One afternoon last year, Ha Thi Be, 67, was sitting with her son in her tiny coffee shop in the town of Hong Ngu, looking out on the lazy Tien River, the main branch of the Mekong in Vietnam. Suddenly, the ground beneath them gave way. The river bank was crumbling into the water. “We shouted out loud and ran,” she says. “It crashed with a huge sound, boom, boom, boom.”
Be and her son escaped unharmed, but the coffee shop and her nearby house were destroyed. “It took all of what we owned to build the house, and now it's all gone,” she sighs. Still, Be counts herself lucky. “If it had happened at night, I and my grandsons would have died. We used to sleep in that house,” she says.
The main causes of the collapse can be seen floating in many places on the Tien’s murky waters: dredging boats, using rackety pumps to raise from the river bed enormous quantities of sand. In recent years, that humble substance has become an astonishingly hot commodity. Sand is a key ingredient in concrete, the essential building material of Vietnam’s fast-growing cities. Demand for it is surging—and that is wreaking havoc not only on Vietnam’s rivers, but also on the all-important Mekong Delta. (Read about the damming of the Mekong in the magazine.)
A barge loaded with freshly dredged sand passes by an abandoned house on the Tien River, as the northern branch of the Mekong is called in Vietnam. Along with sand mining, climate change and the building of dams threaten fishing and other uses of the river.
In towns and villages all along the Mekong River and many other rivers around the country, banks undermined by dredging are collapsing into the water, taking with them farm fields, fish ponds, shops, and homes. In recent years, thousands of acres of rice farms have been lost, and at least 1,200 families have had to be relocated. Hundreds more have evacuated in-stream islands that were literally disappearing beneath their feet. Government officials estimate some 500,000 people in the Mekong Delta area alone need to be moved out of such landslide zones.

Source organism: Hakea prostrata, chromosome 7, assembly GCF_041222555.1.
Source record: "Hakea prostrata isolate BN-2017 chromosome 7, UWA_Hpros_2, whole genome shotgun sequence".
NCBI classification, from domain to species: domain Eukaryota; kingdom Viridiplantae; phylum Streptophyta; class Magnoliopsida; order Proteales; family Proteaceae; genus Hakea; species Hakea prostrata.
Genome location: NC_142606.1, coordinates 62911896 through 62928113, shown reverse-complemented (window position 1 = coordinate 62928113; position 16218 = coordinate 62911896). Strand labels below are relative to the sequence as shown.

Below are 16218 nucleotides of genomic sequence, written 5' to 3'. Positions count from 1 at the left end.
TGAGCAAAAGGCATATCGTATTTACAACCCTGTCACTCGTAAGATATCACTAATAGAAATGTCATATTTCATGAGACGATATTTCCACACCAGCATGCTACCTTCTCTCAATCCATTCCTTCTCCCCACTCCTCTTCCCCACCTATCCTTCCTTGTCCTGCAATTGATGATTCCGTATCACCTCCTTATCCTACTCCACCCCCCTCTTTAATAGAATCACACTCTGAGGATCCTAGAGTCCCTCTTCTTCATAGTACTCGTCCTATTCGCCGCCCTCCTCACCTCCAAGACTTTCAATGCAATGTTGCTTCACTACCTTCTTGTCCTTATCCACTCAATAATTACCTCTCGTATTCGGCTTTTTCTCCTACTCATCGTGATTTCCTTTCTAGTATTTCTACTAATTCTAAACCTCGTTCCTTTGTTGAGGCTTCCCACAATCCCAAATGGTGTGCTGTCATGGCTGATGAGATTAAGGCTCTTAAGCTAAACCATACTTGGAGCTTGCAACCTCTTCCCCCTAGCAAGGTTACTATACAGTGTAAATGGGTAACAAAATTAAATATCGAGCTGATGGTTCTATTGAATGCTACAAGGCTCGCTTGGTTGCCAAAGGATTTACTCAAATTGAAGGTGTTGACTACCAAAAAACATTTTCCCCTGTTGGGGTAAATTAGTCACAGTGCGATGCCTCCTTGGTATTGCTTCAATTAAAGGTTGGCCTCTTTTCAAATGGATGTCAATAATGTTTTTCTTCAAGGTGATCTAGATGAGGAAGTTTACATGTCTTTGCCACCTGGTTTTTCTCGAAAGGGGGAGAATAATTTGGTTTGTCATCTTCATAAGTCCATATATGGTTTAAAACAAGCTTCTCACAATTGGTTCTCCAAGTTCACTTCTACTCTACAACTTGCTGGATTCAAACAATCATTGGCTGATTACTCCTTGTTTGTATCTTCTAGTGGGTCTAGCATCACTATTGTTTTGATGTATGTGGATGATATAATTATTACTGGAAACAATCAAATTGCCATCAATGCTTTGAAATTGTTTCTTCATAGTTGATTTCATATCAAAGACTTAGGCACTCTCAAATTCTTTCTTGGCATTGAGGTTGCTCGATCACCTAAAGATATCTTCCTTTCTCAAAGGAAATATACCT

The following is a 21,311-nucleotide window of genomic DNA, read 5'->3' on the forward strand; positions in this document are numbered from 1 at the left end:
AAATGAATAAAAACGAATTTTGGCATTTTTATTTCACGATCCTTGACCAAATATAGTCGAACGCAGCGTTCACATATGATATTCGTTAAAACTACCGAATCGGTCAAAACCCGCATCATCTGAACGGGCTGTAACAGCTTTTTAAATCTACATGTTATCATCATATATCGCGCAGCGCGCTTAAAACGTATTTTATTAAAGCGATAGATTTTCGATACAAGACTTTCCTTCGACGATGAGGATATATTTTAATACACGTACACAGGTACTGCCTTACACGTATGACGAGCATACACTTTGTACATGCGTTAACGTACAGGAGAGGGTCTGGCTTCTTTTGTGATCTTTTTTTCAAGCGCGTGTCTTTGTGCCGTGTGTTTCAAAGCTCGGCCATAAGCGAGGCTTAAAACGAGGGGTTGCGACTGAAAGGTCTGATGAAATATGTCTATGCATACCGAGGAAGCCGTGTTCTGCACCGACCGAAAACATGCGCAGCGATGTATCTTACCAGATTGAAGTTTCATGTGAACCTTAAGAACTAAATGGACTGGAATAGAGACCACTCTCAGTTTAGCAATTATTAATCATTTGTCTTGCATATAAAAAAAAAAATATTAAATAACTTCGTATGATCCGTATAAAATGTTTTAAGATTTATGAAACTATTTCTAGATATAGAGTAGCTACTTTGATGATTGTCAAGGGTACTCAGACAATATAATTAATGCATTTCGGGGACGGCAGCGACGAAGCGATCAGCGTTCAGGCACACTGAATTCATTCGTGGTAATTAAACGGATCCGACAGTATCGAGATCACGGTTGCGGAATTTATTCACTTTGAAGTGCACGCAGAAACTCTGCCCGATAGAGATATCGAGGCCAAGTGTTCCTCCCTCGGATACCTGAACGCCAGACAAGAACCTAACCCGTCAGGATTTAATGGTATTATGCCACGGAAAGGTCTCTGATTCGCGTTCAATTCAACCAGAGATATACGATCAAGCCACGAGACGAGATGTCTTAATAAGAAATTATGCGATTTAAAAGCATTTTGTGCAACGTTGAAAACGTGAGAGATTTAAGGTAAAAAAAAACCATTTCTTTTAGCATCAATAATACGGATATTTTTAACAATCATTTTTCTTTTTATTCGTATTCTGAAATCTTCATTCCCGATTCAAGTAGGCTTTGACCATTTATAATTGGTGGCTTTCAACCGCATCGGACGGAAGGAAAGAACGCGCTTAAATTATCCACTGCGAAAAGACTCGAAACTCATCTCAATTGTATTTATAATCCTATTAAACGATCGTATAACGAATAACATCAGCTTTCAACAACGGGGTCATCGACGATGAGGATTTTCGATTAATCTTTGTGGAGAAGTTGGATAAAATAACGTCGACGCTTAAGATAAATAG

River sand mining isn’t only a problem for people: It also muddies waters and scours riverbeds, killing the fish, plants, and other organisms that live there. “When I was a child, we'd catch fish and snails to eat,” recalls Ha Thi Be. “Since the sand dredges came, the fish and snails are no more.”
A Global Problem
Vietnam is far from the only place where sand mining is inflicting such damage. All over the developing world, cities are growing at a furious pace, devouring sand in unprecedented quantities. The number of Vietnamese living in cities has doubled in the last twenty years, to some 32 million. Worldwide, the urban population is rising by about 65 million people annually; that’s the equivalent of adding eight New York Cities to the planet every single year. Nearly 50 billion tons of sand and gravel is extracted annually to create all the concrete office towers, apartment blocks, highways, and airports those people need. (Some Vietnamese sand is also sold to nearby Singapore, which uses gargantuan amounts to build artificial land.)
Why, you might ask, don’t we simply mine sand from the Sahara and other deserts? The answer is desert sand doesn’t work in concrete—the wind-eroded grains are too smooth and rounded. As a result, from China to Jamaica, from Liberia to India, sand miners are plundering riverbeds, floodplains, and beaches for the precious grains.